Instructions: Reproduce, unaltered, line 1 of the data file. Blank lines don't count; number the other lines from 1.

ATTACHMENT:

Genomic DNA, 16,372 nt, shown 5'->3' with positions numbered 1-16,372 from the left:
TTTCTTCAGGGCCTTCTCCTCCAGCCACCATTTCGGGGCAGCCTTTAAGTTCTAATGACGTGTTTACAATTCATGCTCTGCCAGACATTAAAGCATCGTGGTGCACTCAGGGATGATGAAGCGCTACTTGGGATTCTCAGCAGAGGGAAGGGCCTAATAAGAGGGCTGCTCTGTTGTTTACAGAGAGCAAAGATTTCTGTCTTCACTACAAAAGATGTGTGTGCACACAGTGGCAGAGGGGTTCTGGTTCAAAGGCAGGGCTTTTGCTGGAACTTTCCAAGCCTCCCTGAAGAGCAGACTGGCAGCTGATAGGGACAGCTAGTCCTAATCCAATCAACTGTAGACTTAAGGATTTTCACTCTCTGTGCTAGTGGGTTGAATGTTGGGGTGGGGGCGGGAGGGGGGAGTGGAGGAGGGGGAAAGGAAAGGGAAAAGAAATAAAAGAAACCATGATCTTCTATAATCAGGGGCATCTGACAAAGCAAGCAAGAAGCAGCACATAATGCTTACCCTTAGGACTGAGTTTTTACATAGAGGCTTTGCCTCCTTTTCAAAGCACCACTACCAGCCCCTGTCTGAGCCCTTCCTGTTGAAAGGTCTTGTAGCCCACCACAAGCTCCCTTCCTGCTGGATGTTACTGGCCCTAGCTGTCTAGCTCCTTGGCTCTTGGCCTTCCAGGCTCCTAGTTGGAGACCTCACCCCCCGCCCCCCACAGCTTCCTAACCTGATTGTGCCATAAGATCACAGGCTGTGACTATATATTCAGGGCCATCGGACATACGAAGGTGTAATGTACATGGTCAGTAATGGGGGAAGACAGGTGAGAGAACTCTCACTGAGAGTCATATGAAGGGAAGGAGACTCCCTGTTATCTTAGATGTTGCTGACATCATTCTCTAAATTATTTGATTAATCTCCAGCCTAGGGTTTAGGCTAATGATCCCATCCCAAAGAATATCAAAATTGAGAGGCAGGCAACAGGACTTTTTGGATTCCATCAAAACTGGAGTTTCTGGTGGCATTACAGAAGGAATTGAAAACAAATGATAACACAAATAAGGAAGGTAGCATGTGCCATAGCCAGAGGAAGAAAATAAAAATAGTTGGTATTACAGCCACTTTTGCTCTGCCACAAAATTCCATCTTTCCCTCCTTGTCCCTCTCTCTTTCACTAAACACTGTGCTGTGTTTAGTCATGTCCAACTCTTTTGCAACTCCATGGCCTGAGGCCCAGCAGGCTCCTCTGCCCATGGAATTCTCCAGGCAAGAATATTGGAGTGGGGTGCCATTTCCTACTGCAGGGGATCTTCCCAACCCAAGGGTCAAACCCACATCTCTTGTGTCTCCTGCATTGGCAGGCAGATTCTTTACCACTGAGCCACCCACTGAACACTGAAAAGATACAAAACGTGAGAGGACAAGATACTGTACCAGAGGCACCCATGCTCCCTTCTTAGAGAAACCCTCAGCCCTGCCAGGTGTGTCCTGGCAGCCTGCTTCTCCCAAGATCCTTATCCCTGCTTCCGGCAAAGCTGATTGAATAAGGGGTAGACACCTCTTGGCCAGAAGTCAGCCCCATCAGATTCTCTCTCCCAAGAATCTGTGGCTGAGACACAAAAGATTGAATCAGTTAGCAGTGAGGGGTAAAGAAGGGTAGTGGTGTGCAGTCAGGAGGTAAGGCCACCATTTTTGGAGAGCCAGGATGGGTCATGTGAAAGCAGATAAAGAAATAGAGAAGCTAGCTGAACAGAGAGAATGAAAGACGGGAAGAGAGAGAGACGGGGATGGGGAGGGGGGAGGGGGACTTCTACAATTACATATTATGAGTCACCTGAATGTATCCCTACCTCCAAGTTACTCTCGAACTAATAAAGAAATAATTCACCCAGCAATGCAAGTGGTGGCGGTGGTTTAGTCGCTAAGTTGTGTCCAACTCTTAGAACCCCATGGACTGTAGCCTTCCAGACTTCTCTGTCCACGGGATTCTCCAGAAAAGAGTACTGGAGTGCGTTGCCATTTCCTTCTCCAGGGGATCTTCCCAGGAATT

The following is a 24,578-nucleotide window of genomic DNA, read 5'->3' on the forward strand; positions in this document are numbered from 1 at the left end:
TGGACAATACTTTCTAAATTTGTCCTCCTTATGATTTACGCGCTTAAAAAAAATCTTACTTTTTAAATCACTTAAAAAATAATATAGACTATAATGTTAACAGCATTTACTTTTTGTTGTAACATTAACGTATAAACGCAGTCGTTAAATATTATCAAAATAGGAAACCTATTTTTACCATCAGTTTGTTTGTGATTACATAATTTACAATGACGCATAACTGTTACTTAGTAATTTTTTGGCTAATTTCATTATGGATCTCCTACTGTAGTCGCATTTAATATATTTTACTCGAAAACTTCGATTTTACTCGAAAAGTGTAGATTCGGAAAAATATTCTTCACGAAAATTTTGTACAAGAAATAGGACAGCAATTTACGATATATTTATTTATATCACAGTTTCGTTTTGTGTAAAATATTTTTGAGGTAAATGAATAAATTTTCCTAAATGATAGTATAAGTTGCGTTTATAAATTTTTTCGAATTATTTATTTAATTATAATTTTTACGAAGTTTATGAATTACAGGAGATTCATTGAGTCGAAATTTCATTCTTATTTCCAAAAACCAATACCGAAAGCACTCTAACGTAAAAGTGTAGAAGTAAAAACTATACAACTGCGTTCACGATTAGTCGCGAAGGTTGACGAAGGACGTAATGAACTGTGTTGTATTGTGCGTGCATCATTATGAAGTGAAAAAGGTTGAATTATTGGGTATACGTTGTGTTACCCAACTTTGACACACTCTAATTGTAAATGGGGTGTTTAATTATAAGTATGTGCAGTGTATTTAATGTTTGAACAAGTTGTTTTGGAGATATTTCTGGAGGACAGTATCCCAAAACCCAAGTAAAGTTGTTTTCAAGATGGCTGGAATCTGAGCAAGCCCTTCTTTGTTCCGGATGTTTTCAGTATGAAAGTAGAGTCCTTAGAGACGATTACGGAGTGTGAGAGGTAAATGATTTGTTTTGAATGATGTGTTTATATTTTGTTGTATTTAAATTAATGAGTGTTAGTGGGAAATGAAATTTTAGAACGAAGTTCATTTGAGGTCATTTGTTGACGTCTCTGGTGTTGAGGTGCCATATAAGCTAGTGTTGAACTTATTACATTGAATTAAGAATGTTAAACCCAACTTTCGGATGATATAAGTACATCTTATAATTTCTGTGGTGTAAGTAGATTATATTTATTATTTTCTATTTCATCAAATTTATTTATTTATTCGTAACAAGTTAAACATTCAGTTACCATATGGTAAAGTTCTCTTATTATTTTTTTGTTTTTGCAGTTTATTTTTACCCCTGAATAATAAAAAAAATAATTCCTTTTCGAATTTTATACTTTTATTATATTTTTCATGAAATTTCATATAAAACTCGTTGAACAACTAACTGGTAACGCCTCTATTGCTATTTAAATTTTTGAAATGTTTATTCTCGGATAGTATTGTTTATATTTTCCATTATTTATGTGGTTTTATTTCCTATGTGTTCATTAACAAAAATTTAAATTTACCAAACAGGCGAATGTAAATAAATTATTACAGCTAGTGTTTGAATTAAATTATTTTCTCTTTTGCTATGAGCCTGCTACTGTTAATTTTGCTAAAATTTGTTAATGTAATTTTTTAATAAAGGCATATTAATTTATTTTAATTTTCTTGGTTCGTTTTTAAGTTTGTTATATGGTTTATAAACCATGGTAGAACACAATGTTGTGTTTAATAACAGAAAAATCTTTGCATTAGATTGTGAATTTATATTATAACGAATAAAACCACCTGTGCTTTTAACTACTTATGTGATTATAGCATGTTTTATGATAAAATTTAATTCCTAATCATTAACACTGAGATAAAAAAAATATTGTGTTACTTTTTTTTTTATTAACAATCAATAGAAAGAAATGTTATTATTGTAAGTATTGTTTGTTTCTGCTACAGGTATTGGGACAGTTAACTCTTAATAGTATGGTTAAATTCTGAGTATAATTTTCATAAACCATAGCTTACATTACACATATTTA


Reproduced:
Genomic DNA, 16,372 nt, shown 5'->3' with positions numbered 1-16,372 from the left: